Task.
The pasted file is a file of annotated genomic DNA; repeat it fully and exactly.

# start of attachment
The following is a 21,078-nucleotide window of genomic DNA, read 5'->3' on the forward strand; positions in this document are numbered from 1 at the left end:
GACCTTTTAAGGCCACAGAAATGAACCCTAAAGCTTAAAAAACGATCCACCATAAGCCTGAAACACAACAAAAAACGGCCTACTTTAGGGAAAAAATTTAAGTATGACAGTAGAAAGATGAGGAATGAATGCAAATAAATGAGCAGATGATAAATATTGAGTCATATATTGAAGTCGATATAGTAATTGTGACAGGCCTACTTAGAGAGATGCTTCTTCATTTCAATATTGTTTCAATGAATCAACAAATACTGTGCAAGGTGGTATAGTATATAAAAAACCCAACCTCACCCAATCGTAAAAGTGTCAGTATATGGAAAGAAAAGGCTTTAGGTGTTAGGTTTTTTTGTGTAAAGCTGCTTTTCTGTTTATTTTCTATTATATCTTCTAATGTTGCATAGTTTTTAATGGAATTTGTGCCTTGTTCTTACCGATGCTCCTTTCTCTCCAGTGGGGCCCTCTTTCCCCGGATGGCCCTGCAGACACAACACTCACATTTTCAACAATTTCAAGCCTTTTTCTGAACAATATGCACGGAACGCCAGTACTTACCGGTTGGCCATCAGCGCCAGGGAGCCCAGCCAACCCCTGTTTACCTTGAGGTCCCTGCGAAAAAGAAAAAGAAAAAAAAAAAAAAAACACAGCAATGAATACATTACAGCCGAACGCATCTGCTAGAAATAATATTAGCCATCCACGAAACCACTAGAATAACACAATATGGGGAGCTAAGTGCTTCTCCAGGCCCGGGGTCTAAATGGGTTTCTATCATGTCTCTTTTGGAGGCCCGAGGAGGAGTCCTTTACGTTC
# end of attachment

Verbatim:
The following is a 21,078-nucleotide window of genomic DNA, read 5'->3' on the forward strand; positions in this document are numbered from 1 at the left end:
GACCTTTTAAGGCCACAGAAATGAACCCTAAAGCTTAAAAAACGATCCACCATAAGCCTGAAACACAACAAAAAACGGCCTACTTTAGGGAAAAAATTTAAGTATGACAGTAGAAAGATGAGGAATGAATGCAAATAAATGAGCAGATGATAAATATTGAGTCATATATTGAAGTCGATATAGTAATTGTGACAGGCCTACTTAGAGAGATGCTTCTTCATTTCAATATTGTTTCAATGAATCAACAAATACTGTGCAAGGTGGTATAGTATATAAAAAACCCAACCTCACCCAATCGTAAAAGTGTCAGTATATGGAAAGAAAAGGCTTTAGGTGTTAGGTTTTTTTGTGTAAAGCTGCTTTTCTGTTTATTTTCTATTATATCTTCTAATGTTGCATAGTTTTTAATGGAATTTGTGCCTTGTTCTTACCGATGCTCCTTTCTCTCCAGTGGGGCCCTCTTTCCCCGGATGGCCCTGCAGACACAACACTCACATTTTCAACAATTTCAAGCCTTTTTCTGAACAATATGCACGGAACGCCAGTACTTACCGGTTGGCCATCAGCGCCAGGGAGCCCAGCCAACCCCTGTTTACCTTGAGGTCCCTGCGAAAAAGAAAAAGAAAAAAAAAAAAAAAACACAGCAATGAATACATTACAGCCGAACGCATCTGCTAGAAATAATATTAGCCATCCACGAAACCACTAGAATAACACAATATGGGGAGCTAAGTGCTTCTCCAGGCCCGGGGTCTAAATGGGTTTCTATCATGTCTCTTTTGGAGGCCCGAGGAGGAGTCCTTTACGTTC